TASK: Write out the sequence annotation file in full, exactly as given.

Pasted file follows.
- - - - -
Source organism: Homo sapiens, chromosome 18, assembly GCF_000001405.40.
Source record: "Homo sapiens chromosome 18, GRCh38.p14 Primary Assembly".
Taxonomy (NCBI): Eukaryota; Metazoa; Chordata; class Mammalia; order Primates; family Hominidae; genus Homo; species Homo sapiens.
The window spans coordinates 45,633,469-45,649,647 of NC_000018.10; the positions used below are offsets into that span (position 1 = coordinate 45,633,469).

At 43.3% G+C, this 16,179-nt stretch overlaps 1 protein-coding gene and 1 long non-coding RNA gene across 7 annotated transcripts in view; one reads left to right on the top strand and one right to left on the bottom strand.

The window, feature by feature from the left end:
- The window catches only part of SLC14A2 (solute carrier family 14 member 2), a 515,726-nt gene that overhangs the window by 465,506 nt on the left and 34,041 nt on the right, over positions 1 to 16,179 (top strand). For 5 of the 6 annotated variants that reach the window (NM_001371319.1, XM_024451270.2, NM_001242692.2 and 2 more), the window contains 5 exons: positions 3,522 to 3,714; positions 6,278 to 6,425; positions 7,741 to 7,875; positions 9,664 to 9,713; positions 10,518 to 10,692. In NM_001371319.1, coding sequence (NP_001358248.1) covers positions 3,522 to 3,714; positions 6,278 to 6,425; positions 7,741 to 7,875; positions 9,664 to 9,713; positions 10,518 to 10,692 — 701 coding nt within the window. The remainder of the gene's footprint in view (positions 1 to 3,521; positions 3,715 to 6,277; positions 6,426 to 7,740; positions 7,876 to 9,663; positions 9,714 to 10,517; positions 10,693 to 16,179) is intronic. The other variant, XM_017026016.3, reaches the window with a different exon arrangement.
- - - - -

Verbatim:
Source organism: Homo sapiens, chromosome 18, assembly GCF_000001405.40.
Source record: "Homo sapiens chromosome 18, GRCh38.p14 Primary Assembly".
Taxonomy (NCBI): Eukaryota; Metazoa; Chordata; class Mammalia; order Primates; family Hominidae; genus Homo; species Homo sapiens.
The window spans coordinates 45,633,469-45,649,647 of NC_000018.10; the positions used below are offsets into that span (position 1 = coordinate 45,633,469).

At 43.3% G+C, this 16,179-nt stretch overlaps 1 protein-coding gene and 1 long non-coding RNA gene across 7 annotated transcripts in view; one reads left to right on the top strand and one right to left on the bottom strand.

The window, feature by feature from the left end:
- The window catches only part of SLC14A2 (solute carrier family 14 member 2), a 515,726-nt gene that overhangs the window by 465,506 nt on the left and 34,041 nt on the right, over positions 1 to 16,179 (top strand). For 5 of the 6 annotated variants that reach the window (NM_001371319.1, XM_024451270.2, NM_001242692.2 and 2 more), the window contains 5 exons: positions 3,522 to 3,714; positions 6,278 to 6,425; positions 7,741 to 7,875; positions 9,664 to 9,713; positions 10,518 to 10,692. In NM_001371319.1, coding sequence (NP_001358248.1) covers positions 3,522 to 3,714; positions 6,278 to 6,425; positions 7,741 to 7,875; positions 9,664 to 9,713; positions 10,518 to 10,692 — 701 coding nt within the window. The remainder of the gene's footprint in view (positions 1 to 3,521; positions 3,715 to 6,277; positions 6,426 to 7,740; positions 7,876 to 9,663; positions 9,714 to 10,517; positions 10,693 to 16,179) is intronic. The other variant, XM_017026016.3, reaches the window with a different exon arrangement.